2. By getting paid by his customer to provide liquidity, minimize spread and serve better prices to real buyers and sellers. More liquidity provided = more profit. They aim to always make liquidity but never take it.

Market makers that we consider for hiring are type 2.

Apologies if the definitions are not precise since I’m not an expert. I tried to make it very simple. Corrections are welcome.

1. Market maker is doing useful work

Now let’s get to what our MM does. There is a lot of confusion here.

  • MM lets you quickly convert small to medium amounts without slippage (-> without losses)
  • Without MM, if the market is thin as ours, you have a choice between two pains:
    • Spend time: place limit order at your desired price and wait. Still no guarantee it will get filled at that price if the price moves away. You add liquidity and become the market maker yourself. Another possible time expense is finding an exchange that has enough liquidity for your trade and moving there
    • Take loss from slippage: buy or sell into other’s limit orders and get less USD or DCR out of the trade. By the way, you remove liquidity in this case. Another way to lose money is on fees to move your asset to a more liquid exchange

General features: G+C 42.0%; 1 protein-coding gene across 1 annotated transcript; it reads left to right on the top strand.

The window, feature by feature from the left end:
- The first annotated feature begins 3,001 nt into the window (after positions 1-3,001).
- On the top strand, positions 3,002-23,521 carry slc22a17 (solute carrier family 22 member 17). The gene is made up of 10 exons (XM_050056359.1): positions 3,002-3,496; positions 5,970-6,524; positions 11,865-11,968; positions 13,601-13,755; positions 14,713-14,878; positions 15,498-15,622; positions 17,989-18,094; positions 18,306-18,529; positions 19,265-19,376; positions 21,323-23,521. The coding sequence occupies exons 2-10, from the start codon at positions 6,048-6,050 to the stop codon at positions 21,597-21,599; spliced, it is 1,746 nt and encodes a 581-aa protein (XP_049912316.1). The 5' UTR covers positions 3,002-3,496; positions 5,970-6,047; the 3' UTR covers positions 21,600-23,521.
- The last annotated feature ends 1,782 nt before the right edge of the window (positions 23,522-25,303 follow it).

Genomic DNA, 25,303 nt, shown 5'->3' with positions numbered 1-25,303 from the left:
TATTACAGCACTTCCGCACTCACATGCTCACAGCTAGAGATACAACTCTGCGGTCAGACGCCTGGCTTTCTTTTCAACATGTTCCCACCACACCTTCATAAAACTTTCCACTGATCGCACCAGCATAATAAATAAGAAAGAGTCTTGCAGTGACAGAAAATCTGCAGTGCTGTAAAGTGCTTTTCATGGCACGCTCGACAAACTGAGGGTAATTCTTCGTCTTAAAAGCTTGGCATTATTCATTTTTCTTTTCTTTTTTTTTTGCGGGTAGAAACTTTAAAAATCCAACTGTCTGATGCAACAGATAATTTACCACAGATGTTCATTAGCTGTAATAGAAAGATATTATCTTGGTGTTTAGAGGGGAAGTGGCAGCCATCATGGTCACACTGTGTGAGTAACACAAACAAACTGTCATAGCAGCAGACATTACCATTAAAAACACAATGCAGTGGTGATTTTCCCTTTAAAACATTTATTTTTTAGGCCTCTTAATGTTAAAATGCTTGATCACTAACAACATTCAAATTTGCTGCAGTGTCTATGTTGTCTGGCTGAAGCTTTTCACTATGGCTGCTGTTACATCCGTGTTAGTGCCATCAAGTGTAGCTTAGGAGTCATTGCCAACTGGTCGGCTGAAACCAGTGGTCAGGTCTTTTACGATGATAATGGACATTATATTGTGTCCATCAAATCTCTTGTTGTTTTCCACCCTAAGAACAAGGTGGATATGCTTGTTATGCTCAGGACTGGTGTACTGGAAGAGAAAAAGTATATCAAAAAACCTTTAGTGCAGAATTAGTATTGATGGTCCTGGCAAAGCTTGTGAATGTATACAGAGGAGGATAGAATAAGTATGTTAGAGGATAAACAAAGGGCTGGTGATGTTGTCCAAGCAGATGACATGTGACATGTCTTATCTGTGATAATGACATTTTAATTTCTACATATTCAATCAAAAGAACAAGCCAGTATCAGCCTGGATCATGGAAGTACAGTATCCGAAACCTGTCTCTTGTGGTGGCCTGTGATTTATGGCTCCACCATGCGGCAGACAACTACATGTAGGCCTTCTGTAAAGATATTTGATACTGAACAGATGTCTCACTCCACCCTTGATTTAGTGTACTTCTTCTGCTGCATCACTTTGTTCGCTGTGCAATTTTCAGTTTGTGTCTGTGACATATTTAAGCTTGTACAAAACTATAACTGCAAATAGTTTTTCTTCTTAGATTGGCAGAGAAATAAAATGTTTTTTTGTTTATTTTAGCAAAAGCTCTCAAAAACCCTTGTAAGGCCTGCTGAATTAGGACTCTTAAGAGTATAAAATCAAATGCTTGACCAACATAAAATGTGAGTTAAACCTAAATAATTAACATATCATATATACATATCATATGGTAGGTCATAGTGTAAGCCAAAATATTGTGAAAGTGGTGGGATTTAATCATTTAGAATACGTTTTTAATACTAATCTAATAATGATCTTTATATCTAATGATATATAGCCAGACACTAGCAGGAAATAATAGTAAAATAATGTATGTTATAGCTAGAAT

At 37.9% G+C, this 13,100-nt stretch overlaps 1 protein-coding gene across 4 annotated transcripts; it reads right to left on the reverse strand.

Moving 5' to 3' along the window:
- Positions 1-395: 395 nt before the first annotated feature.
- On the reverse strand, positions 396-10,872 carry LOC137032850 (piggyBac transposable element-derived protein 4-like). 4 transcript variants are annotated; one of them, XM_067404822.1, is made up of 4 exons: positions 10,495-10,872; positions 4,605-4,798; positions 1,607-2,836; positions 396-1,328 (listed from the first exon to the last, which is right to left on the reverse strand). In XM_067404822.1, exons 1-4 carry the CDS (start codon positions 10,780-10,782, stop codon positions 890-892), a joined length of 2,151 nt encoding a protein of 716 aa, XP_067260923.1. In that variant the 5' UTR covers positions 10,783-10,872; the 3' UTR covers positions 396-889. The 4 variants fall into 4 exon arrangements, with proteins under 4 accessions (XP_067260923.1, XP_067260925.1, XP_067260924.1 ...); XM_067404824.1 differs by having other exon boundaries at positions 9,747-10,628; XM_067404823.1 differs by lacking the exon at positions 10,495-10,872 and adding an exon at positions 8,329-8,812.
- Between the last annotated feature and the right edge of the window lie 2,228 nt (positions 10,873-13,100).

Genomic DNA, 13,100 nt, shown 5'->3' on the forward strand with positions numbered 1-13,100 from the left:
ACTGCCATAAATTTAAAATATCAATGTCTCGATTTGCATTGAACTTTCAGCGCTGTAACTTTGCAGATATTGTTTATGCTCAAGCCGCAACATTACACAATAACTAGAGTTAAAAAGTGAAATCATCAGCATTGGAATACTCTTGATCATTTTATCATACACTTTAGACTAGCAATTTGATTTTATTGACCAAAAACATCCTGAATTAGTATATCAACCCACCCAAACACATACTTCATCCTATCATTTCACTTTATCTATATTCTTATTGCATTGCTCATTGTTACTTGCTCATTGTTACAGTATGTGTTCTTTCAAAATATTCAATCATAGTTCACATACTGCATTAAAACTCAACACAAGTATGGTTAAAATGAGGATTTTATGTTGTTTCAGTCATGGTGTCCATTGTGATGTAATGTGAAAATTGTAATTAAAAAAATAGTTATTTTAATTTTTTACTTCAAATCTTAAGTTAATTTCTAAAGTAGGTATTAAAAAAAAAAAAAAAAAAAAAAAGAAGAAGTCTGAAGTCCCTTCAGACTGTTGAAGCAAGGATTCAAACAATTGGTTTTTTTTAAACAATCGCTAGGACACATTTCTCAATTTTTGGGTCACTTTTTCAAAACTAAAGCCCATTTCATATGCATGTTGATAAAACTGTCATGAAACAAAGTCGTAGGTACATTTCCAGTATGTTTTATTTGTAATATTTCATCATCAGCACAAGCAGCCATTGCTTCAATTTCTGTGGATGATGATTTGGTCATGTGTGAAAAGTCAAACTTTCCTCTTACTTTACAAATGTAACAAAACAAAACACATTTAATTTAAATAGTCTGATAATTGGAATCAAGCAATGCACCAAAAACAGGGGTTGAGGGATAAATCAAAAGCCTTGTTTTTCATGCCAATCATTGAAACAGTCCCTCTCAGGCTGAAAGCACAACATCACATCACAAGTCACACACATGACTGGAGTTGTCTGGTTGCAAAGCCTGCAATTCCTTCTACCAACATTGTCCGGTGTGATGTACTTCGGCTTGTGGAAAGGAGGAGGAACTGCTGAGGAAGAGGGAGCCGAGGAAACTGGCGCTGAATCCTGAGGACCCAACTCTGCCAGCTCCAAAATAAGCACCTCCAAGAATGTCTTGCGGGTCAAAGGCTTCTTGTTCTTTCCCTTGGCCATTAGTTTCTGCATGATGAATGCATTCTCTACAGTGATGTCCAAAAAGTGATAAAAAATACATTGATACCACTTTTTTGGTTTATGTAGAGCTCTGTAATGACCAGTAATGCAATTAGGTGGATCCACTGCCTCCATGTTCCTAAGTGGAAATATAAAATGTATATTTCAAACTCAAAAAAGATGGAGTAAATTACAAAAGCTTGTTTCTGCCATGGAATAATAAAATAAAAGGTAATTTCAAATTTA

• MM serves as a bridge:
    • in time, by connecting today’s sellers with tomorrow’s buyers
    • in space, by connecting sellers and buyers on different exchanges and OTC
  • Success metrics for MMs are:
    • the bigger amount can be bought/sold without moving the price too much, the better
      • in other words, the lower slippage, the better
      • as a consequence, volatility is reduced in the small scale
    • the smaller the spread, the better
    • the higher uptime (% of time liquidity is present on the market), the better